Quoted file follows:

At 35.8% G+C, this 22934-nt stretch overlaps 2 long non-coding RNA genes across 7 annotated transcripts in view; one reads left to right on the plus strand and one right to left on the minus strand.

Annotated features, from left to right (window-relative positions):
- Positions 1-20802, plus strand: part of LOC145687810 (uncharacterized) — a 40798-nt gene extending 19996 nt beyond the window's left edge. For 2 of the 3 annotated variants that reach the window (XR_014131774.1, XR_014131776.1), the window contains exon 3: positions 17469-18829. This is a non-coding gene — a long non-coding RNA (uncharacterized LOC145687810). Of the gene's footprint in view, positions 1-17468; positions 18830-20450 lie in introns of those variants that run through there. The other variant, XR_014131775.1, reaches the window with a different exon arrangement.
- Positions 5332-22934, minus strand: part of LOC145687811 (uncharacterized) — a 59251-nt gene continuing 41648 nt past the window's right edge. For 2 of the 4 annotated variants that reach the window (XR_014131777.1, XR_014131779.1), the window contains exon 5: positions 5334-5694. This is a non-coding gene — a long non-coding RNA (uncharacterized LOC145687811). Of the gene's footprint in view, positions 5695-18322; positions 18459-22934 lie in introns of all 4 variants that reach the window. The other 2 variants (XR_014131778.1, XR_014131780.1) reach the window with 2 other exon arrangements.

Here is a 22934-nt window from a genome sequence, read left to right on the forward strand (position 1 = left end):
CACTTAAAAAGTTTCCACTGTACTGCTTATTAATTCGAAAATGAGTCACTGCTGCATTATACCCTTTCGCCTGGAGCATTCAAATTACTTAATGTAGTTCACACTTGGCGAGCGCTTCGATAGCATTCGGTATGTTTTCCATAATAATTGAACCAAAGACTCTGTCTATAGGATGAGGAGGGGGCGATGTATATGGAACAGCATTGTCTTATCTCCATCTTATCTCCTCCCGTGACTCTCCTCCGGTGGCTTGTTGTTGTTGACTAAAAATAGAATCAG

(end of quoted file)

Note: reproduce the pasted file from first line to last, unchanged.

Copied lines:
At 35.8% G+C, this 22934-nt stretch overlaps 2 long non-coding RNA genes across 7 annotated transcripts in view; one reads left to right on the plus strand and one right to left on the minus strand.

Annotated features, from left to right (window-relative positions):
- Positions 1-20802, plus strand: part of LOC145687810 (uncharacterized) — a 40798-nt gene extending 19996 nt beyond the window's left edge. For 2 of the 3 annotated variants that reach the window (XR_014131774.1, XR_014131776.1), the window contains exon 3: positions 17469-18829. This is a non-coding gene — a long non-coding RNA (uncharacterized LOC145687810). Of the gene's footprint in view, positions 1-17468; positions 18830-20450 lie in introns of those variants that run through there. The other variant, XR_014131775.1, reaches the window with a different exon arrangement.
- Positions 5332-22934, minus strand: part of LOC145687811 (uncharacterized) — a 59251-nt gene continuing 41648 nt past the window's right edge. For 2 of the 4 annotated variants that reach the window (XR_014131777.1, XR_014131779.1), the window contains exon 5: positions 5334-5694. This is a non-coding gene — a long non-coding RNA (uncharacterized LOC145687811). Of the gene's footprint in view, positions 5695-18322; positions 18459-22934 lie in introns of all 4 variants that reach the window. The other 2 variants (XR_014131778.1, XR_014131780.1) reach the window with 2 other exon arrangements.

Here is a 22934-nt window from a genome sequence, read left to right on the forward strand (position 1 = left end):
CACTTAAAAAGTTTCCACTGTACTGCTTATTAATTCGAAAATGAGTCACTGCTGCATTATACCCTTTCGCCTGGAGCATTCAAATTACTTAATGTAGTTCACACTTGGCGAGCGCTTCGATAGCATTCGGTATGTTTTCCATAATAATTGAACCAAAGACTCTGTCTATAGGATGAGGAGGGGGCGATGTATATGGAACAGCATTGTCTTATCTCCATCTTATCTCCTCCCGTGACTCTCCTCCGGTGGCTTGTTGTTGTTGACTAAAAATAGAATCAG